The 4 Month Sleep Regression

What is the 4 month sleep regression?

The 4 month sleep regression is probably one of the hottest topics on mommy boards. Moms trying to figure out how to avoid it, how long it will last and what they can do about it.   So many of my clients come to me saying that their baby was a great sleeper until about 4 months and then suddenly they were up every hour of the night!

The good news is that this is less of a regression and more of a maturation of your baby’s neurological development! Let’s look at how a baby’s sleep develops these first few months of their life.

The Newborn Months:

These first few months of your baby’s life his sleep will be pretty unorganized. You may experience day and night confusion, which is when a baby sleeps a lot during the day and not much at night. If this is the case try exposing your baby to a lot of light during the day, have him nap in a well-lit room. At night make sure the room he is sleeping in is nice and dark. Usually, if you do this you will find that by 8 weeks the confusion should be gone.

These first few months a baby does not rely on sleep cues or behaviors to fall asleep. Some babies may simply fall asleep when they are tired and some may need more help by rocking, nursing or bottle feeding. Newborn babies also don’t have distinct sleep cycles. Instead of cycling between deep and light sleep like we do, newborns sleep deeply most of the time. Don’t worry about spoiling your baby at this point, once your baby is asleep, even if you rocked him to sleep, he should stay in a deep sleep the entire nap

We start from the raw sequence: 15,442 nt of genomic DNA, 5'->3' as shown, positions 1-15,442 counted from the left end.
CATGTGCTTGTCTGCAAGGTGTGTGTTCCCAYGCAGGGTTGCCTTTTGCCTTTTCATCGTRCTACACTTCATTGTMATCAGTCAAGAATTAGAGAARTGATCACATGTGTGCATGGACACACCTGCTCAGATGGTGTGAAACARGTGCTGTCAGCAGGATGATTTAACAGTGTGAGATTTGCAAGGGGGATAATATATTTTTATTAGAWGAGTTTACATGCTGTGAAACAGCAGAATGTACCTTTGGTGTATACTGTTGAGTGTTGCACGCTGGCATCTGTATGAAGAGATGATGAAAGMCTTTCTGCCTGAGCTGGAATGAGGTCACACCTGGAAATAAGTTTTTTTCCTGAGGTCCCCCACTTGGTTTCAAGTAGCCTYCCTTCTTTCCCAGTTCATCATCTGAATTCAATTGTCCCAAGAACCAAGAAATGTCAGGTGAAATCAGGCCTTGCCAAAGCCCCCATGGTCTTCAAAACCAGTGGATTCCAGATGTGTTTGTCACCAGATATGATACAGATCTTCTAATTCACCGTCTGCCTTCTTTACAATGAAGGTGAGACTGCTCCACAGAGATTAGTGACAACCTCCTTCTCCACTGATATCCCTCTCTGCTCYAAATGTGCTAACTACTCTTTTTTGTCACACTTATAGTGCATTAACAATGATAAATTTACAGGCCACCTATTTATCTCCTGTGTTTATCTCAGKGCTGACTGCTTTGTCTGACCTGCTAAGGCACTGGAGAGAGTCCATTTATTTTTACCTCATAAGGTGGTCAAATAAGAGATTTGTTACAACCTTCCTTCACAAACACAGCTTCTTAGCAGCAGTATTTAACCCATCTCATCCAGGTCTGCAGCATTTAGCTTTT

Things to focus on in months 0-3:
  • Keep your baby well rested – Most babies need to sleep every 45 minutes – 1 hour.
  • Do whatever you need to get him to sleep. Don’t worry about spoiling him!
  • Don’t worry about a schedule yet – Your baby’s biological sleep rhythms aren’t mature enough yet to fall into a predictable pattern.
  • Focus on bonding with your baby and recovering from his birth.

Months 3-4

Cognitive Development:

Your baby is going through some major cognitive developments. He is becoming a social being, laughing, babbling and smiling at you. Most likely he thrives on your attention, doing whatever he can to make you smile or laugh. At this point, you can help protect his sleep by making sure his sleep environment is spot on. I like to think of it as a cave, cool dark and quiet. He would rather be spending time with you than sleeping, so make sure to set him up for success.

Sleep Development:

Around 4 months your baby is going through a massive development in his sleep cycles. His sleep is starting to function more like an adult’s. First of all his sleep is starting to become more organized. You might notice more pronounced times of wakefulness and sleepiness during the day. He is also starting to move between sleep cycles of deep sleep and light sleep. What that means for you is that when he reaches a cycle of light sleep he may start to wake.  If the cues that were present when he fell asleep aren’t there anymore, such as rocking or nursing, he probably will not be able to fall back into a deep sleep.